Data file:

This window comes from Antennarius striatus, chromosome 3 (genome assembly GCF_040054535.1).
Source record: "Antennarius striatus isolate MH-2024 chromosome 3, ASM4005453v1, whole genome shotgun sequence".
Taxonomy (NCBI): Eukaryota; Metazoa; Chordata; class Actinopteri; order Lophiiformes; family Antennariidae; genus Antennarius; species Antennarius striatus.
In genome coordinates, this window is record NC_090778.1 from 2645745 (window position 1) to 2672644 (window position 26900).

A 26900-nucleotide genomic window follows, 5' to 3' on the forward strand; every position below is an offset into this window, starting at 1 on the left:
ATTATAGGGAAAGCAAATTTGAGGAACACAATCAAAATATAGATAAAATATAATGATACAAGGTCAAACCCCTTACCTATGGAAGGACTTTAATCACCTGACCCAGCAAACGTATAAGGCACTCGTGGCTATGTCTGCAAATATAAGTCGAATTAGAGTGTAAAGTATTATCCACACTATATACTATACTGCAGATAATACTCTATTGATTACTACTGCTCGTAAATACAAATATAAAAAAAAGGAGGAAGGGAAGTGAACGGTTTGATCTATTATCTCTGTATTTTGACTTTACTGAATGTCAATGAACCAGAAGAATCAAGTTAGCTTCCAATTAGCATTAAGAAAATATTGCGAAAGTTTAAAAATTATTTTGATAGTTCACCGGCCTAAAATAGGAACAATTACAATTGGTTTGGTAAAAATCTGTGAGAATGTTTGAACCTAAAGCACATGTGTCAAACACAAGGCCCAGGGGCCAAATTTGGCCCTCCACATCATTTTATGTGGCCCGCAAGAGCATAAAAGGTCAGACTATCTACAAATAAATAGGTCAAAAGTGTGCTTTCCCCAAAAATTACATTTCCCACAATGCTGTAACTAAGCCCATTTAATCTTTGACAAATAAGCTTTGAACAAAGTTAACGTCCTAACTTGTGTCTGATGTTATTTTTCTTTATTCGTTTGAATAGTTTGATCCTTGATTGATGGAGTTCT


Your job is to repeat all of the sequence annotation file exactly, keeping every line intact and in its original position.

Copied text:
This window comes from Antennarius striatus, chromosome 3 (genome assembly GCF_040054535.1).
Source record: "Antennarius striatus isolate MH-2024 chromosome 3, ASM4005453v1, whole genome shotgun sequence".
Taxonomy (NCBI): Eukaryota; Metazoa; Chordata; class Actinopteri; order Lophiiformes; family Antennariidae; genus Antennarius; species Antennarius striatus.
In genome coordinates, this window is record NC_090778.1 from 2645745 (window position 1) to 2672644 (window position 26900).

A 26900-nucleotide genomic window follows, 5' to 3' on the forward strand; every position below is an offset into this window, starting at 1 on the left:
ATTATAGGGAAAGCAAATTTGAGGAACACAATCAAAATATAGATAAAATATAATGATACAAGGTCAAACCCCTTACCTATGGAAGGACTTTAATCACCTGACCCAGCAAACGTATAAGGCACTCGTGGCTATGTCTGCAAATATAAGTCGAATTAGAGTGTAAAGTATTATCCACACTATATACTATACTGCAGATAATACTCTATTGATTACTACTGCTCGTAAATACAAATATAAAAAAAAGGAGGAAGGGAAGTGAACGGTTTGATCTATTATCTCTGTATTTTGACTTTACTGAATGTCAATGAACCAGAAGAATCAAGTTAGCTTCCAATTAGCATTAAGAAAATATTGCGAAAGTTTAAAAATTATTTTGATAGTTCACCGGCCTAAAATAGGAACAATTACAATTGGTTTGGTAAAAATCTGTGAGAATGTTTGAACCTAAAGCACATGTGTCAAACACAAGGCCCAGGGGCCAAATTTGGCCCTCCACATCATTTTATGTGGCCCGCAAGAGCATAAAAGGTCAGACTATCTACAAATAAATAGGTCAAAAGTGTGCTTTCCCCAAAAATTACATTTCCCACAATGCTGTAACTAAGCCCATTTAATCTTTGACAAATAAGCTTTGAACAAAGTTAACGTCCTAACTTGTGTCTGATGTTATTTTTCTTTATTCGTTTGAATAGTTTGATCCTTGATTGATGGAGTTCT